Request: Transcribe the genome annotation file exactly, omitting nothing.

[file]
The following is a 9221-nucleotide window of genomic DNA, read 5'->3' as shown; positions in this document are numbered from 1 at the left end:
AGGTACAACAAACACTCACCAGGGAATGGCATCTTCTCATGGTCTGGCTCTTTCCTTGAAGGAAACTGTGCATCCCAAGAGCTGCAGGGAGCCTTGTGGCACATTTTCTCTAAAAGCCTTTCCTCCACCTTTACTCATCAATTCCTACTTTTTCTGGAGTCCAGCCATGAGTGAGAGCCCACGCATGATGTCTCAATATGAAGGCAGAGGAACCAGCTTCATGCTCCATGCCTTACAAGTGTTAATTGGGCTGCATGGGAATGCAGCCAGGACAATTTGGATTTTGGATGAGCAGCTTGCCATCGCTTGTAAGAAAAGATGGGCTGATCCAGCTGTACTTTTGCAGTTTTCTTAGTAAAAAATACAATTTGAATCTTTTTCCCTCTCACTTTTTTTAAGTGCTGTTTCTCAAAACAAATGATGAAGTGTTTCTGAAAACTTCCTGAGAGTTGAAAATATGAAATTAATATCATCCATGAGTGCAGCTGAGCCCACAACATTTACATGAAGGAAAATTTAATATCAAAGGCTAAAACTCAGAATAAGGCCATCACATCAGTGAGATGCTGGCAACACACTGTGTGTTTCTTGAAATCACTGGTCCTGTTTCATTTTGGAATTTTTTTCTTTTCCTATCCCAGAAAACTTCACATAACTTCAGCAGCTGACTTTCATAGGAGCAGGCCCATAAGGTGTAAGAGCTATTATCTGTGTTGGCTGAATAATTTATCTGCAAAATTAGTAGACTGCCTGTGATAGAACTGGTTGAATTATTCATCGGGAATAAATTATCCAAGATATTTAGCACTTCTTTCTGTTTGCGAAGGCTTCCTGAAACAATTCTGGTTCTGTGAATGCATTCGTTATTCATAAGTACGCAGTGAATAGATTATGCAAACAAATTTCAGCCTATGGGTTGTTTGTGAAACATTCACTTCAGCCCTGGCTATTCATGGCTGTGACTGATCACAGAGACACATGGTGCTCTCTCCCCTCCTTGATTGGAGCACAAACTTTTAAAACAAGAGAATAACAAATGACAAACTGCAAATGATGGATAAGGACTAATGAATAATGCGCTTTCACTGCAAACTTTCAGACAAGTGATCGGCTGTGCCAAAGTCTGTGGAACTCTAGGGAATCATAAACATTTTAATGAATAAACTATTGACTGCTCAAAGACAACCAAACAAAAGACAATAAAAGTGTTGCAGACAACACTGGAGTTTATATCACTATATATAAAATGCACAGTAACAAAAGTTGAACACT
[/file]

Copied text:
The following is a 9221-nucleotide window of genomic DNA, read 5'->3' as shown; positions in this document are numbered from 1 at the left end:
AGGTACAACAAACACTCACCAGGGAATGGCATCTTCTCATGGTCTGGCTCTTTCCTTGAAGGAAACTGTGCATCCCAAGAGCTGCAGGGAGCCTTGTGGCACATTTTCTCTAAAAGCCTTTCCTCCACCTTTACTCATCAATTCCTACTTTTTCTGGAGTCCAGCCATGAGTGAGAGCCCACGCATGATGTCTCAATATGAAGGCAGAGGAACCAGCTTCATGCTCCATGCCTTACAAGTGTTAATTGGGCTGCATGGGAATGCAGCCAGGACAATTTGGATTTTGGATGAGCAGCTTGCCATCGCTTGTAAGAAAAGATGGGCTGATCCAGCTGTACTTTTGCAGTTTTCTTAGTAAAAAATACAATTTGAATCTTTTTCCCTCTCACTTTTTTTAAGTGCTGTTTCTCAAAACAAATGATGAAGTGTTTCTGAAAACTTCCTGAGAGTTGAAAATATGAAATTAATATCATCCATGAGTGCAGCTGAGCCCACAACATTTACATGAAGGAAAATTTAATATCAAAGGCTAAAACTCAGAATAAGGCCATCACATCAGTGAGATGCTGGCAACACACTGTGTGTTTCTTGAAATCACTGGTCCTGTTTCATTTTGGAATTTTTTTCTTTTCCTATCCCAGAAAACTTCACATAACTTCAGCAGCTGACTTTCATAGGAGCAGGCCCATAAGGTGTAAGAGCTATTATCTGTGTTGGCTGAATAATTTATCTGCAAAATTAGTAGACTGCCTGTGATAGAACTGGTTGAATTATTCATCGGGAATAAATTATCCAAGATATTTAGCACTTCTTTCTGTTTGCGAAGGCTTCCTGAAACAATTCTGGTTCTGTGAATGCATTCGTTATTCATAAGTACGCAGTGAATAGATTATGCAAACAAATTTCAGCCTATGGGTTGTTTGTGAAACATTCACTTCAGCCCTGGCTATTCATGGCTGTGACTGATCACAGAGACACATGGTGCTCTCTCCCCTCCTTGATTGGAGCACAAACTTTTAAAACAAGAGAATAACAAATGACAAACTGCAAATGATGGATAAGGACTAATGAATAATGCGCTTTCACTGCAAACTTTCAGACAAGTGATCGGCTGTGCCAAAGTCTGTGGAACTCTAGGGAATCATAAACATTTTAATGAATAAACTATTGACTGCTCAAAGACAACCAAACAAAAGACAATAAAAGTGTTGCAGACAACACTGGAGTTTATATCACTATATATAAAATGCACAGTAACAAAAGTTGAACACT